Early in the month, I had a hold come through from my library for Camp by L. C. Rosen. This book is a YA contemporary that takes place at a summer camp for queer teens. Randy has been going to this camp for a few years and has a crush on a guy named, Hudson. Hudson definitely has a type and it’s masculine. Randy reinvents himself as “Del” to try and get Hudson’s attention and we follow their relationship over the summer. This story is definitely messy but there’s so much more to it than that. Both characters really grow over the course of the story and I really appreciate that. I also think Rosen is able to tackle a variety of issues in this story and that gives Camp so much depth. Not only does Rosen deal with the issue of some people thinking there’s a right and wrong way to be queer, but they also tackle supportive and unsupportive parents, homophobia and bullying, and the importance of “queer-only” spaces. I think the biggest conversation surrounding queer-only spaces is the fact that while they are important and can build confidence to be yourself at all times, some people, especially teens living with unsupportive parents, don’t have the luxury of or are safe in being their true selves at all times. It’s unfortunate but I’m glad this was talked about. While this is a YA book, there is one fairly descriptive sex scene so if that’s not your jam, I just wanted to give that warning. Also, here’s a link for trigger warnings, if you need them.

Rating: 5 out of 5.

Since I’m currently four books into this series, I won’t say a lot but The Battle of the Labyrinth by Rick Riordan is action-packed and a great time. It was glad to see more of Nico and his journey and the tension between Percy and Annabeth is fun to read about even though I usually don’t care about romance at all in books that aren’t specifically in the romance genre. I was having a really hard time focusing and read along with the audiobook but that wasn’t because the book wasn’t interesting. My brain has just been all over the place. I am nervous and excited to see how this series will end and then hopefully pick up the other books in this universe early next year. 

Rating: 4 out of 5.

I got A Song Below Water from Libby after waiting for ages and I’m so glad I got a chance to read it. I wasn’t sure what to expect since I heard it was fantasy but that it wasn’t really or that it was confusing. I am so glad I didn’t let that deter me. This book follows Tavia and Effie, one is a siren and one pretends to be one at the Ren faire. When a suspected siren is murdered, things become dangerous and tensions run high as Tavia tries to keep her identity a secret and Effie is trying to figure out who she really is. This book takes place in our world but there are magical and fantastical elements revealed as if it’s completely normal. It reminded me of my recent read-through of Ishiguro’s Never Let Me Go; I was given pieces of world-building and had to put things together for myself. I loved that aspect of the experience. Ultimately, this is a story about black girls finding and using their voices to stand up for themselves and bring awareness and justice to their community and I highly recommend it. Here’s a link to the trigger warnings, if you need them.

Rating: 5 out of 5.

I know that I should be prioritizing my physical TBR but I’ve had to ebook for Felix Ever After by Kacen Callender for a few months and it was calling to me so I put it on my TBR for September. I don’t typically give five stars to contemporaries but this one certainly deserved it. Going in, I knew this book followed a black, trans, teen named Felix, and someone at his school posts old pictures of him as well as his deadname for everyone to see. There is so much more to this story, though. This is a story about acceptance and privilege and identity and love between friends, family, and partners. This book is emotional and funny and so much more than I expected. I know if you’ve seen anyone talk about this book, you’ve probably seen a lot of praise and I’m not sure that I have anything unique to add so I will just say that I highly recommend this beautiful book. Here’s a link to trigger warnings.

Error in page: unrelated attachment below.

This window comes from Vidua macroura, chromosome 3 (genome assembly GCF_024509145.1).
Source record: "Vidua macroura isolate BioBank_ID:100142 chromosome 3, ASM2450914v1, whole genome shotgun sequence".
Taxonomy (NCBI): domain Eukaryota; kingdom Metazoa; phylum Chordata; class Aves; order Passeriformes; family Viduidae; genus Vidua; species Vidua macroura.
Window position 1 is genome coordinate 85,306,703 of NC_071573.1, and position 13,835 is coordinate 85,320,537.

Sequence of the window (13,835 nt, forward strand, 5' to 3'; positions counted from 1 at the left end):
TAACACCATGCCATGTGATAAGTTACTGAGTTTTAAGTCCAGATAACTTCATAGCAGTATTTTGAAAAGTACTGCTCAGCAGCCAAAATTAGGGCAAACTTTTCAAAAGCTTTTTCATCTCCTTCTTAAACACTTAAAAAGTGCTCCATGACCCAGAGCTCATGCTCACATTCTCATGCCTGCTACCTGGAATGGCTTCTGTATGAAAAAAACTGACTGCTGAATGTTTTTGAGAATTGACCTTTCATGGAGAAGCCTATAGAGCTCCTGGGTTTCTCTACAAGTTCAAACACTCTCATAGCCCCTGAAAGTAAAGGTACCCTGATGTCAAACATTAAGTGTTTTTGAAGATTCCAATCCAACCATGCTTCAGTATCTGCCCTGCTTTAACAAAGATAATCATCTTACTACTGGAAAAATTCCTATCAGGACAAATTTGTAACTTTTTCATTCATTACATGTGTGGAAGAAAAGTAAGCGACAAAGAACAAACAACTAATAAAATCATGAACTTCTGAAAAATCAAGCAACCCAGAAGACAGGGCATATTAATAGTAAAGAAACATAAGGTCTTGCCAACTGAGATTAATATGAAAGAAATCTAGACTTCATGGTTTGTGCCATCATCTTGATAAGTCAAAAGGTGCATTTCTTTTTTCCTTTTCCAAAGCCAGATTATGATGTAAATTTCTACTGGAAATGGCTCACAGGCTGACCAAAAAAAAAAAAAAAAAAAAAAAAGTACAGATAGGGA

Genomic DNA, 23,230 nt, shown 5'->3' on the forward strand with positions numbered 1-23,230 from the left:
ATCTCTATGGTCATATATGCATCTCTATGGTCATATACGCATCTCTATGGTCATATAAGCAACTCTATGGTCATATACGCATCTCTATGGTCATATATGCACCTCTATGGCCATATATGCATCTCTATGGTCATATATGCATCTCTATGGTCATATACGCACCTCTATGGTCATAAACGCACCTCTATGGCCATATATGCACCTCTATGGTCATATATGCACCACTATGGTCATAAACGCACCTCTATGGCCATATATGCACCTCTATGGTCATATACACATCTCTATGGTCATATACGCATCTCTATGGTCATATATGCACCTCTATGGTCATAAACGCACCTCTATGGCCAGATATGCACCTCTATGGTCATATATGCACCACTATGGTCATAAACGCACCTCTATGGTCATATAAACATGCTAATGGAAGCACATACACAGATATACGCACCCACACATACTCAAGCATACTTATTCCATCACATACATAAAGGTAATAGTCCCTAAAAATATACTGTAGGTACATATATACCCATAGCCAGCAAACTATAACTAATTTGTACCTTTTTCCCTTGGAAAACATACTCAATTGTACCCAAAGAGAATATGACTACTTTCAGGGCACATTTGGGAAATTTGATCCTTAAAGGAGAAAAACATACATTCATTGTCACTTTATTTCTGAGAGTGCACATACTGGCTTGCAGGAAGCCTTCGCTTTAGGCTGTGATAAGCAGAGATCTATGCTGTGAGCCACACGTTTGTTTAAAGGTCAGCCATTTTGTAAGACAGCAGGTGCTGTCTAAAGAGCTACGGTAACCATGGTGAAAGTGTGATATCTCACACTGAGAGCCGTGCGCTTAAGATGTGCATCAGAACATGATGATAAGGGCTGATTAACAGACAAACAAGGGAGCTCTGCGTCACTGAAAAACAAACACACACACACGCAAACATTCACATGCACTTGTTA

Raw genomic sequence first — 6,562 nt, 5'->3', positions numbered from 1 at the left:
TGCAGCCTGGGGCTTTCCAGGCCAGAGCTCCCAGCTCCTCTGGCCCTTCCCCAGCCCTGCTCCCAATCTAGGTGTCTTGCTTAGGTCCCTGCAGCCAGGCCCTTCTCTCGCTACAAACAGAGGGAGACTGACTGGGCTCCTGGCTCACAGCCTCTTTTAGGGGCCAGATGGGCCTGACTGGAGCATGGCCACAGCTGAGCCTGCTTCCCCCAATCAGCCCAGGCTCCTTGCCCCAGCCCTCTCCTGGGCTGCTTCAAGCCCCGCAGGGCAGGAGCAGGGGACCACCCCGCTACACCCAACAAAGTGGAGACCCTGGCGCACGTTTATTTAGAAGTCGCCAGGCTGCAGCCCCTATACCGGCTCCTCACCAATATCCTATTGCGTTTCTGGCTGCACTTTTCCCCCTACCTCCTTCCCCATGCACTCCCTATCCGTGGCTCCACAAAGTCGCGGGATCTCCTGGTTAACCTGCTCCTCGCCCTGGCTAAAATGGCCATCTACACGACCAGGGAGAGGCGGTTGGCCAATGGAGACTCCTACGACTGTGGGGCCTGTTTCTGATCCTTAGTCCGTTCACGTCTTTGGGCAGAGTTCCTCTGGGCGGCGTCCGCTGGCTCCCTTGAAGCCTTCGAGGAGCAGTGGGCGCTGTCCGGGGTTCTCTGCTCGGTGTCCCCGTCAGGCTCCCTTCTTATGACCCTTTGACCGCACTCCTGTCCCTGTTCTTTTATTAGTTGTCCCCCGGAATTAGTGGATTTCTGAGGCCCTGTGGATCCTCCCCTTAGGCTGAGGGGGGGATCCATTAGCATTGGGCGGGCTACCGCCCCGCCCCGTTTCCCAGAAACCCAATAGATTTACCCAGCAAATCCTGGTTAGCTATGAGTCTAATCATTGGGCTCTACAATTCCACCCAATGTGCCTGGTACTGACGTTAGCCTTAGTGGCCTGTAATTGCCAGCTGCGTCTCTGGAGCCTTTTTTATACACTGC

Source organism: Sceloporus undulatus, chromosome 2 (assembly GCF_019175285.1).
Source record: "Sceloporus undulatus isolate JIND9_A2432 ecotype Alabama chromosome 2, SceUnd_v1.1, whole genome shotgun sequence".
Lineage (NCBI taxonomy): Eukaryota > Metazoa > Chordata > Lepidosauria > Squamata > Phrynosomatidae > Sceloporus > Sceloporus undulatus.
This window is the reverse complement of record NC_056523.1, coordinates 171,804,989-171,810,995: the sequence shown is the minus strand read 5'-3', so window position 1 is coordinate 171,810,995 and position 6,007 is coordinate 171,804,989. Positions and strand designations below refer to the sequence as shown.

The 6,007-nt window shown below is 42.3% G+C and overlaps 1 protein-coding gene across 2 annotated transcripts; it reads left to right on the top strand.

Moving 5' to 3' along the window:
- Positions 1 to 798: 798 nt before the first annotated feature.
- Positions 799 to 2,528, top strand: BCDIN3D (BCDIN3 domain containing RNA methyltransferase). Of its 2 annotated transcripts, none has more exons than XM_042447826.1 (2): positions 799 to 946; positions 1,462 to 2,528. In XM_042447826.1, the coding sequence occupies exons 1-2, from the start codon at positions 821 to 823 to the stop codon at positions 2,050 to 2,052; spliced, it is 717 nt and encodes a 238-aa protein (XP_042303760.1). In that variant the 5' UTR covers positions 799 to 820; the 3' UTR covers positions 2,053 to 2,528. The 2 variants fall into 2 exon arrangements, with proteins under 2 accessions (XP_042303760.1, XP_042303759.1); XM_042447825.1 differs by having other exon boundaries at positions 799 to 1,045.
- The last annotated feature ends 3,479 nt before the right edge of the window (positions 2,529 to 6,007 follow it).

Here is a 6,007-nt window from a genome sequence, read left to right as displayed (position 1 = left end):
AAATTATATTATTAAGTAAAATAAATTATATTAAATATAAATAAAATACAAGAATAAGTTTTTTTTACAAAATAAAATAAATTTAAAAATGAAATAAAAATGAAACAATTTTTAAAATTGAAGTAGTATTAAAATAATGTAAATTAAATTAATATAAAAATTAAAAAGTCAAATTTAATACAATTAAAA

Rating: 4 out of 5.

Ever since I read Get a Life, Chloe Brown by Talia Hibbert earlier this year, I’ve wanted to pick up the sequel. Plus, I’ve been listening to a ton of Arctic Monkeys and have been in the mood for a romance. Thankfully, Take a Hint, Dani Brown came through from the library and I was able to read it before the mood for a romance passed. As much as I loved Chloe’s story, I think I loved Dani’s even more. Dani teaches college English (I can relate) and has sworn off romance after some bad experiences but when a video of her being carried out of a building by a gruff security guard goes viral, they decide to fake a relationship and reap the benefits. The banter and pining were so fantastic in this story and I also appreciated the discussions surrounding grief and anxiety. It isn’t just a romance; Hibbert tackles some more serious topics and that’s what keeps me coming back to her romances. I’ll definitely be checking out Eve Brown’s story when it comes out. Here’s a link to trigger warnings.

This is another book I got from my library and I’m going to be honest, I’m still processing my feelings. This book follows Vanessa in the present day as she finds out her English teacher from about fifteen years ago is being accused of sexually assaulting his students. The chapters alternate to show what happened between Vanessa and her teacher when she was fifteen years old. I won’t say that I enjoyed this book but I do think it is incredibly well written and gives the reader a lot to think about. There were many times where I was frustrated with “present day” Vanessa and I had to stop and think about why she was doing the things she was doing. Kate Elizabeth Russell doesn’t shy away from showing not only what happens in the moment, but also the mental turmoil that lasts for years after it’s over. It gives a view that books such as Lolita don’t offer. There were times that I had to sit back and think about things that have happened to me and the way I responded to those things. I also appreciated the perspective and discussion about the trauma that comes with women speaking out against abusers and that many times, there’s not any/much justice served. This is a heavy read, for sure and I had to stop many times to really think about what was going on. I sometimes find myself reading books and not really thinking about the broader applications and implications to real life but this one certainly made me think constantly. There are quite a few heavy trigger warnings for this book, so here’s a link.